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A Case for and Against Ketogenic Diets in Athletes

Kavalek, Matthew BS; Gannon, Ryan BS; Nelson, Mike T. PhD, MSME, CSCS

Section Editor(s): Galpin, Andrew J. PhD, CSCS, NSCA-CPT

Strength & Conditioning Journal: February 2017 - Volume 39 - Issue 1 - p 27–31
doi: 10.1519/SSC.0000000000000269
Columns: Point/Counterpoint

ABSTRACT: THE SCIENTIFIC COMMUNITY GENERALLY ACKNOWLEDGES THE POTENTIAL BENEFITS OF A KETOGENIC DIET (KD) IN SOME CLINICAL AND/OR MEDICAL POPULATIONS. ALTHOUGH CURRENT EVIDENCE INDICATES ATHLETES RANGING FROM GYMNASTS TO ELITE ULTRAMARATHONERS MAY BENEFIT FROM A KD, MUCH DISAGREEMENT EXISTS REGARDING ITS SOUNDNESS IN ATHLETIC AND PHYSICAL PERFORMANCE SITUATIONS. THE FOLLOWING COLUMN WILL PRESENT A CASE FOR, AND AGAINST, THE USE OF KD IN ATHLETES. WE WANT TO HEAR FROM YOU. VISIT NSCA-SCJ.COM TO WEIGH IN ON THE POINT/COUNTERPOINT QUICK POLL.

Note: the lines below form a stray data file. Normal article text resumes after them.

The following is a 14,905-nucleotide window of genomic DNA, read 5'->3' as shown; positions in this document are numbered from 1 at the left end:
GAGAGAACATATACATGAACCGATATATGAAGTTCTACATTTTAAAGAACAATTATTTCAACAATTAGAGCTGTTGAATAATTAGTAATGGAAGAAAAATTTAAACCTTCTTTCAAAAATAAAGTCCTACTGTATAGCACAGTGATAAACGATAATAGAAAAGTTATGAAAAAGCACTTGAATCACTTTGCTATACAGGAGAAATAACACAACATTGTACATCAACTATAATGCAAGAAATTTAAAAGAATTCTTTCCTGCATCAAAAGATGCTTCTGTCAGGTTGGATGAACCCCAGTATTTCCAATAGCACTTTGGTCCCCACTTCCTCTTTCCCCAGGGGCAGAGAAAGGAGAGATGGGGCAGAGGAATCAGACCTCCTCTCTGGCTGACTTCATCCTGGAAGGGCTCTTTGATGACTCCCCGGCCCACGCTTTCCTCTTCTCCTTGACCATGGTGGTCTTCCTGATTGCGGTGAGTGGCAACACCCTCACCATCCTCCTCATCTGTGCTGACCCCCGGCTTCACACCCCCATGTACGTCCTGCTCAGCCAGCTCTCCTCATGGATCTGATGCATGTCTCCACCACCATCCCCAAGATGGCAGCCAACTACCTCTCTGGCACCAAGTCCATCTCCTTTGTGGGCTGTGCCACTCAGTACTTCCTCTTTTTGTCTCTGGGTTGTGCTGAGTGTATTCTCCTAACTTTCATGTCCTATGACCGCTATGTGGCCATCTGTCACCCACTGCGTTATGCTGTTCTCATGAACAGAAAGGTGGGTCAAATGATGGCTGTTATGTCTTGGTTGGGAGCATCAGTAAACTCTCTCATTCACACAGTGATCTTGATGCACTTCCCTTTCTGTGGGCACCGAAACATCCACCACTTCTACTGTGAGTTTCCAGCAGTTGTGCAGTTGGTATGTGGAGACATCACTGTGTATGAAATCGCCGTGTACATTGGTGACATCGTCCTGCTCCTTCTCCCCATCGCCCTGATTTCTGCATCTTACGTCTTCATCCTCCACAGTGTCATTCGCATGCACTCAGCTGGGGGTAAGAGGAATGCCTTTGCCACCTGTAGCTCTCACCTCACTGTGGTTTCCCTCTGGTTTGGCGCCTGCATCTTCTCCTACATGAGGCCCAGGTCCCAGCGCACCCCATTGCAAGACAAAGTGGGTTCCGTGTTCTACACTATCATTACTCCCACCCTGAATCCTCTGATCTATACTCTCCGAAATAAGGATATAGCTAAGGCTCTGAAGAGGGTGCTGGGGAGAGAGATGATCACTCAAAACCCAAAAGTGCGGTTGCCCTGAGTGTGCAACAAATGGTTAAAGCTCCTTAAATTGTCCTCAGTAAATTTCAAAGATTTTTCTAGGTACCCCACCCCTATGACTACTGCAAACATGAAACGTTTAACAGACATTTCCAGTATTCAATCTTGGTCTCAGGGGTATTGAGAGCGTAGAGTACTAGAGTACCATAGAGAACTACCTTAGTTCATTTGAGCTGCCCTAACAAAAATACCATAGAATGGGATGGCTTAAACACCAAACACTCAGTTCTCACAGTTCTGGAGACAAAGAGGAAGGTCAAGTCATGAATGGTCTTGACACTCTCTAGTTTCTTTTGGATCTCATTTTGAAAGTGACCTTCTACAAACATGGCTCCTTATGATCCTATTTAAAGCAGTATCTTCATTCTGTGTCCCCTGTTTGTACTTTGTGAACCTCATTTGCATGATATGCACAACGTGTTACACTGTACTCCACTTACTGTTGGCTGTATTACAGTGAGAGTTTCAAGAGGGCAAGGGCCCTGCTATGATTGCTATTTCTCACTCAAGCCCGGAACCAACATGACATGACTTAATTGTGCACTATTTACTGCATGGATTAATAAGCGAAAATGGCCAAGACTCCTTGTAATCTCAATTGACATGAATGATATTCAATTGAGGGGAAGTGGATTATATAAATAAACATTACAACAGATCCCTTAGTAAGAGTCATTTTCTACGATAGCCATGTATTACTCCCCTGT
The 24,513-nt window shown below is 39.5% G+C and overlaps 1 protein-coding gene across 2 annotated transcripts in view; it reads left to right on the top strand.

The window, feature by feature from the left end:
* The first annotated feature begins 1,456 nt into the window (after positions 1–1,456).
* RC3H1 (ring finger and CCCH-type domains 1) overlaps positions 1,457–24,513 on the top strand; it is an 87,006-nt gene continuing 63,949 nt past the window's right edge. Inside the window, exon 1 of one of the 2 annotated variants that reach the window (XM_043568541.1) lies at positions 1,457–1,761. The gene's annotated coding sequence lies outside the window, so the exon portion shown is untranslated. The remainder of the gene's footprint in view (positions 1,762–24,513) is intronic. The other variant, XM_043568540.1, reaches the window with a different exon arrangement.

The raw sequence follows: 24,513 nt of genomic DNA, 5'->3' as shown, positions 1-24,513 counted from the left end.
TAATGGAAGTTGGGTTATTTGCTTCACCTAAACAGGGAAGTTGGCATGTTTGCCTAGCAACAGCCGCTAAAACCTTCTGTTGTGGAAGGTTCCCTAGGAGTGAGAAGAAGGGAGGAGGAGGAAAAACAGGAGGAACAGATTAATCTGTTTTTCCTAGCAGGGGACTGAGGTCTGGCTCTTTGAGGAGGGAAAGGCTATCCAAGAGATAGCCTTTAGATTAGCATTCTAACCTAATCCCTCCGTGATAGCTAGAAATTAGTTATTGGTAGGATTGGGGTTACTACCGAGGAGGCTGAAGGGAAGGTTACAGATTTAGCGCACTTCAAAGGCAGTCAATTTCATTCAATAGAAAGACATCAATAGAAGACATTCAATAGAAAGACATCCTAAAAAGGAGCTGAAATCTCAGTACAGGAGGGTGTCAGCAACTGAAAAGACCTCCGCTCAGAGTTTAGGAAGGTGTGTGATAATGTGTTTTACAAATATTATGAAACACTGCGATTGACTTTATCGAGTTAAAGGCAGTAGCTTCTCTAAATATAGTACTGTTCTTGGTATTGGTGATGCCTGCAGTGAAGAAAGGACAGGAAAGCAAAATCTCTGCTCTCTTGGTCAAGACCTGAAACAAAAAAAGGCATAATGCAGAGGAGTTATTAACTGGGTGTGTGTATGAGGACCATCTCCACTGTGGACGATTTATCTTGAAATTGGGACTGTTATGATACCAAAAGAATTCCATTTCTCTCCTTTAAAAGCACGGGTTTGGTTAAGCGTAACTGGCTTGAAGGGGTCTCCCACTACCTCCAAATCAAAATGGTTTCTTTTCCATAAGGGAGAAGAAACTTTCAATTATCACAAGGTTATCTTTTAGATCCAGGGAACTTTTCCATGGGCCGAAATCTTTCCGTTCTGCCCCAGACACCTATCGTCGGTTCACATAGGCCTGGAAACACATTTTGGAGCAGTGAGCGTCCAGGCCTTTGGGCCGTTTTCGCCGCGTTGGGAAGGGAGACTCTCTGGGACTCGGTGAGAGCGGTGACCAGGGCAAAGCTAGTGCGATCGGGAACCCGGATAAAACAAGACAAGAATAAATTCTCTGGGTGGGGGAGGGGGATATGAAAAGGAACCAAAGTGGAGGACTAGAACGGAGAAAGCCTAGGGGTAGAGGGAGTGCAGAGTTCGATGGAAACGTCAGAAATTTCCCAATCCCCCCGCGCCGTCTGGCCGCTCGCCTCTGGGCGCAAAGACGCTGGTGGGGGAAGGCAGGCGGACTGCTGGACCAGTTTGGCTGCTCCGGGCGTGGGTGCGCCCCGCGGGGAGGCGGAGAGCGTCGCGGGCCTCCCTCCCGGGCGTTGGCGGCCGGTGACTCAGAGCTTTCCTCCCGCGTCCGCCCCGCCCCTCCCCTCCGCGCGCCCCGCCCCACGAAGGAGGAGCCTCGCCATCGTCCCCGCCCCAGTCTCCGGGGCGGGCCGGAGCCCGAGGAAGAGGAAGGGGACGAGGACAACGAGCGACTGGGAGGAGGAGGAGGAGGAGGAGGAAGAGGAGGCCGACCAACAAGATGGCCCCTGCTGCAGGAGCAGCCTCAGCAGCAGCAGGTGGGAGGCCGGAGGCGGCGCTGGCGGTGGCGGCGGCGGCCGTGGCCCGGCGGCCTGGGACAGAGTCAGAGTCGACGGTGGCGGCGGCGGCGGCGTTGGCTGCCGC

1New York Medical College, Valhalla, New York;

2Extreme Human Performance Instructor, Vadnais Heights, Minnesota; and

3Globe University, Woodbury, Minnesota

Address correspondence to Dr. Andrew J. Galpin, agalpin@fullerton.edu.

Conflicts of Interest and Source of Funding: The authors report no conflicts of interest and no source of funding.

The purpose of the Point/Counterpoint Column is to provide a respectful and balanced discussion in relation to controversial or current topics in the fields of strength and conditioning, nutrition, and human performance.

COLUMN EDITOR: Andrew J. Galpin, PhD, CSCS, NCSA-CPT

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Matthew Kavalek is a medical student at New York Medical College.

Ryan Gannon is a medical student at New York Medical College.

Mike T. Nelson is the Owner of Extreme Human Performance and an Instructor at Globe University.

© 2017 by the National Strength & Conditioning Association